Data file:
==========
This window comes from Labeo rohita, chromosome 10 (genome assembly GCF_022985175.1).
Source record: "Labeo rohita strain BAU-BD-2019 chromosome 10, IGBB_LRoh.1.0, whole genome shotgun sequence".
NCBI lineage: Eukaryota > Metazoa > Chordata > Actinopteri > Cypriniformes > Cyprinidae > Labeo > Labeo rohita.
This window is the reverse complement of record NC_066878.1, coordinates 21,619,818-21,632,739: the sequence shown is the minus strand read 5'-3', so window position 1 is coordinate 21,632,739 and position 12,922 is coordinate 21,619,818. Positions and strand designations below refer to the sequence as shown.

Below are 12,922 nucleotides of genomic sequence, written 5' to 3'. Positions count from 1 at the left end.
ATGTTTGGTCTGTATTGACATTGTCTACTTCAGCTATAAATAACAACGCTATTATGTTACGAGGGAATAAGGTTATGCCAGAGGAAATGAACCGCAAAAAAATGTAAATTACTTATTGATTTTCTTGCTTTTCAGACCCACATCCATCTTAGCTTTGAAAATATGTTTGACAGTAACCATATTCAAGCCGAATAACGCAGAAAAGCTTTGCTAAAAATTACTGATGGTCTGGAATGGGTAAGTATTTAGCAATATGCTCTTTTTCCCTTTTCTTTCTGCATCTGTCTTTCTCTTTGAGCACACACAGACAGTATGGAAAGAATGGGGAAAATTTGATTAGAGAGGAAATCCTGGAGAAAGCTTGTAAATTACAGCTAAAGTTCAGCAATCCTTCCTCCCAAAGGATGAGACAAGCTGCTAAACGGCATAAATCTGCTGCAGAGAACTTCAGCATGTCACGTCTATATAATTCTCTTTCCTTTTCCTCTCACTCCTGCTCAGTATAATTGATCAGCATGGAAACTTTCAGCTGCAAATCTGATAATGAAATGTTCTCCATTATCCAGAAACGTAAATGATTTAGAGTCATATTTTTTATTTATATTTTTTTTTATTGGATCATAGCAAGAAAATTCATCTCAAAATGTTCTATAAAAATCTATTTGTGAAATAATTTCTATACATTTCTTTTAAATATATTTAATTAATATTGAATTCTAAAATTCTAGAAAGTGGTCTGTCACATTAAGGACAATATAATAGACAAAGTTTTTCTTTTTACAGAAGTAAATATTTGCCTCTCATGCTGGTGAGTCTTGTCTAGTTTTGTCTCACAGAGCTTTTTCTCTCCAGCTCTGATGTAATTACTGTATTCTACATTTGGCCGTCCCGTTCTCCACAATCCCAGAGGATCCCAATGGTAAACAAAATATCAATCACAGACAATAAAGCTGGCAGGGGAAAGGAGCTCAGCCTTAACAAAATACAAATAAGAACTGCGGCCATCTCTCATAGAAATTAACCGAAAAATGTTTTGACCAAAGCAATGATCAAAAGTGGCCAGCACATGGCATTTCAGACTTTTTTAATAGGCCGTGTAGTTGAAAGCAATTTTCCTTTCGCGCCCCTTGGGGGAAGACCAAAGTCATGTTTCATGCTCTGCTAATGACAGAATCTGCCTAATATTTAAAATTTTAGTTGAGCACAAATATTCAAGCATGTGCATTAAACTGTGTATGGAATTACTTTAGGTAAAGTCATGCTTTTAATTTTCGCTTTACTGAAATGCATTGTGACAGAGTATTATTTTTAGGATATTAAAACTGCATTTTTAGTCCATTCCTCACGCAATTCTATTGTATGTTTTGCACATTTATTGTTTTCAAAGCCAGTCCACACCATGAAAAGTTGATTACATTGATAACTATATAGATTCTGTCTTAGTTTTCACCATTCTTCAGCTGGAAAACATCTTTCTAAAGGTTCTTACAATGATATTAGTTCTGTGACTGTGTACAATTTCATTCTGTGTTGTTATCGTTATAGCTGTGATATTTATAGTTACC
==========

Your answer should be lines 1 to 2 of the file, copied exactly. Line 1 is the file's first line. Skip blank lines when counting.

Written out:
This window comes from Labeo rohita, chromosome 10 (genome assembly GCF_022985175.1).
Source record: "Labeo rohita strain BAU-BD-2019 chromosome 10, IGBB_LRoh.1.0, whole genome shotgun sequence".